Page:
sean carlson
sean carlson
7 years ago

Good post. What about separation before divorce? Shouldn’t we extend some oppurtunity for the marriage to be saved ( no matter how certain the conclusion seems )

Swithun
Swithun
7 years ago

Doug,

Do you have any examples of lawful erotica with the exception of the Song of Solomon?

Jill Smith
Jill Smith
7 years ago

I don’t want to venture into the realm of unseemly speculation, but I honestly can’t see much difference between the virtual sexual encounter in Pastor Wilson’s encounter and what a person might do with a porn movie and sex toys or a blow-up doll. It is sexual sin to be sure; I believe it violates the marriage covenant; it is clearly adultery by the standard our Lord has given us. But should the church recommend the dissolution of marriages based on a spouse’s sins with pornography or onanism as opposed to clear cut adultery with a real person? If an… Read more »

JohnM
JohnM
7 years ago

Jill Smith,
I agree with what you say, or else the divorce rate is actually way too low. There’s yes that’s adultery and then there’s stone cold went and did it adultery and the difference matters.

Jane Dunsworth
Jane Dunsworth
7 years ago

There’s yes that’s adultery and then there’s stone cold went and did it adultery and the difference matters. I agree with this but the question is where the line is drawn. It’s not as obvious to me as to some others here (apparently) that the sine qua non of the distinction is the involvement of another actual human person in the sexual act itself. The case being described is someone “stone cold going and doing it” — someone actively exerting himself to seek sexual encounters via third parties outside the marriage. While I understand the the distinction between a virtual… Read more »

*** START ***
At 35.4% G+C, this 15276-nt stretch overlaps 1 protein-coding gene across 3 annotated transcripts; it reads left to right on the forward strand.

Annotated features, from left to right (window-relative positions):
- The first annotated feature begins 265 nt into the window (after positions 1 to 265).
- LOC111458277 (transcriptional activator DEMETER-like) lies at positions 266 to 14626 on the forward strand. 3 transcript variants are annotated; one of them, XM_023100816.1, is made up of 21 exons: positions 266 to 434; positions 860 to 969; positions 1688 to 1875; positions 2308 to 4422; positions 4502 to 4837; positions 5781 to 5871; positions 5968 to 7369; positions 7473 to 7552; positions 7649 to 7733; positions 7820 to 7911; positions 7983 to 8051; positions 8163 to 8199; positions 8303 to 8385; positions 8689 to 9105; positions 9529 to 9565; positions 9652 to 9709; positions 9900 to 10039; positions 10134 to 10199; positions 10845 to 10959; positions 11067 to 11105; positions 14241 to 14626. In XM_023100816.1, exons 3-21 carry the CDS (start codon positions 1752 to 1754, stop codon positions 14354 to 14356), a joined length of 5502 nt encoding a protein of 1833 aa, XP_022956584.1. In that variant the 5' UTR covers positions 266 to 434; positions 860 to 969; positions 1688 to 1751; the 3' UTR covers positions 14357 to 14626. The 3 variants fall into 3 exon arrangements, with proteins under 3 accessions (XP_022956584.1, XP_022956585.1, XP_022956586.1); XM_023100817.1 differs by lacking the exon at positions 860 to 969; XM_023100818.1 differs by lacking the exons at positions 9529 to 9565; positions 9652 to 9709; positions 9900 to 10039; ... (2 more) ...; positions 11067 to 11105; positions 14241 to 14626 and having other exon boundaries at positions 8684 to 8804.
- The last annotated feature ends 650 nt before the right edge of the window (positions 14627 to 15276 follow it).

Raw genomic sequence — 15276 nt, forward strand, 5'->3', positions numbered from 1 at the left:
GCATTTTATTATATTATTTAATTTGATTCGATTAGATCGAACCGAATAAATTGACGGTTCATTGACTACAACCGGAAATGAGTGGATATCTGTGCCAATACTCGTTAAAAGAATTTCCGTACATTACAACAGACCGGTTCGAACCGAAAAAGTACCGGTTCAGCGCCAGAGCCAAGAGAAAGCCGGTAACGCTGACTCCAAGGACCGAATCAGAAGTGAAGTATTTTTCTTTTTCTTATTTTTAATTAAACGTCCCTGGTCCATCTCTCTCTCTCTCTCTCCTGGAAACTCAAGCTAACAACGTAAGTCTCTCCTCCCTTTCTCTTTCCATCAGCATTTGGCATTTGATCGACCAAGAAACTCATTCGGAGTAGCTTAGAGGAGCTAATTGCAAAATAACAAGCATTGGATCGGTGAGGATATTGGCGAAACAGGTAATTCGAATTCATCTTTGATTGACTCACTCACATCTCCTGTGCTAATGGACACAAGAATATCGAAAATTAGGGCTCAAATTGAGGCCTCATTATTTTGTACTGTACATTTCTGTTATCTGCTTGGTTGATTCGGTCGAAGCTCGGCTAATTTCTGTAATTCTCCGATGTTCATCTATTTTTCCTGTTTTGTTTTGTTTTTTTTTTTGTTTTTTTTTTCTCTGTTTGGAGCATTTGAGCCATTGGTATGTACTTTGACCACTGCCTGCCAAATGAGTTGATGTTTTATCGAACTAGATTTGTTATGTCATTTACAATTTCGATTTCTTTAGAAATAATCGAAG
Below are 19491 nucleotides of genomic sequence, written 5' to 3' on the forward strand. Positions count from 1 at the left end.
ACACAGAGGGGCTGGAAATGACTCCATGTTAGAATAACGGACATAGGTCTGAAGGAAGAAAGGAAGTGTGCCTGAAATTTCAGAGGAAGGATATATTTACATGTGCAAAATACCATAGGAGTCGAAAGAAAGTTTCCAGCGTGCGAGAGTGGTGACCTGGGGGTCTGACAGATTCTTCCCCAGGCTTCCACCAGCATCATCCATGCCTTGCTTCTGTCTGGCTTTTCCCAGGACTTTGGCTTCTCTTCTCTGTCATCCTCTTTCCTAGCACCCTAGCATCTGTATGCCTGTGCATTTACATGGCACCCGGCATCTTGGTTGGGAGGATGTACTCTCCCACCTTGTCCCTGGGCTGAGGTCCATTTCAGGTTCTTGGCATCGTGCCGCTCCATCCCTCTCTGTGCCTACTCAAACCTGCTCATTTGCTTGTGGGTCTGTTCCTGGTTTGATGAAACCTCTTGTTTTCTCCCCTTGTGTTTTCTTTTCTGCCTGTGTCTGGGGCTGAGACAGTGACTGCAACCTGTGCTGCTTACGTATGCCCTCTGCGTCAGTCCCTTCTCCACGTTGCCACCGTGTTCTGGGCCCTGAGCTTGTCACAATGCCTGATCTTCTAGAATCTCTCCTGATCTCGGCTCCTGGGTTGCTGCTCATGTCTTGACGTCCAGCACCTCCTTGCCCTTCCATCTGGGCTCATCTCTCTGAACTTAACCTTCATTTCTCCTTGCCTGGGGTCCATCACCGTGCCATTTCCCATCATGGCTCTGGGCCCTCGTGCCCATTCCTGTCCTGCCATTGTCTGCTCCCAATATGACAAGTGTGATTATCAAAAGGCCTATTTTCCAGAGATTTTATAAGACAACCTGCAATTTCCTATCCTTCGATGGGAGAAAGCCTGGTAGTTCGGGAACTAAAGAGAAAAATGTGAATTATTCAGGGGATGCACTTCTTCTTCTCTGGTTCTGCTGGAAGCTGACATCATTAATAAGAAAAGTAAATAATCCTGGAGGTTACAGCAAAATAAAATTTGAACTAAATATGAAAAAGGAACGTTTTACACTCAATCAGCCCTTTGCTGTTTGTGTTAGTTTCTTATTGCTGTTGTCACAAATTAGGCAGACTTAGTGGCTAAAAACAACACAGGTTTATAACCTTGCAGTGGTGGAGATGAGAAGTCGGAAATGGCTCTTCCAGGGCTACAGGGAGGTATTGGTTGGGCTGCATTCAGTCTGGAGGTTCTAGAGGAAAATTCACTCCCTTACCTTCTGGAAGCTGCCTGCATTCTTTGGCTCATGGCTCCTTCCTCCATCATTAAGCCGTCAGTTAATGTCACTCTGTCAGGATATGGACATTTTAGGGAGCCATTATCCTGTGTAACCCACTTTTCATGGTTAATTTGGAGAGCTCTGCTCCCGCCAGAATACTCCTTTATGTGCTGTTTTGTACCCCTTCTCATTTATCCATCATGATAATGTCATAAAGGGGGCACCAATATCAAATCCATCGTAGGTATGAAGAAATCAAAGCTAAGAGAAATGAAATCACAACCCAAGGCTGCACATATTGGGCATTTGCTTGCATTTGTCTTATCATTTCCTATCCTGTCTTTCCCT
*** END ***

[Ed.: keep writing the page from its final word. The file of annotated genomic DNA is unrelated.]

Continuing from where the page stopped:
DrewJ
7 years ago

It kind of makes me wonder at what point this principle might apply:

Leviticus 20:15
And if a man lie with a beast, he shall surely be put to death: and ye shall slay the beast.

Jill Smith
Jill Smith
7 years ago

Jane, I think you make an excellent point. Seeking out the virtual environment is a step farther down the primrose path than stumbling upon a porn movie on cable and then staying to watch. Driving across town to an XXX video store is more of a transgression than finding an old magazine under the bed and deciding to have a look. But I am not convinced that any of these constitutes adultery that breaks the covenant. But, if I were married to a person who did these, the distress I felt about these infidelities would reflect how deliberate they had… Read more »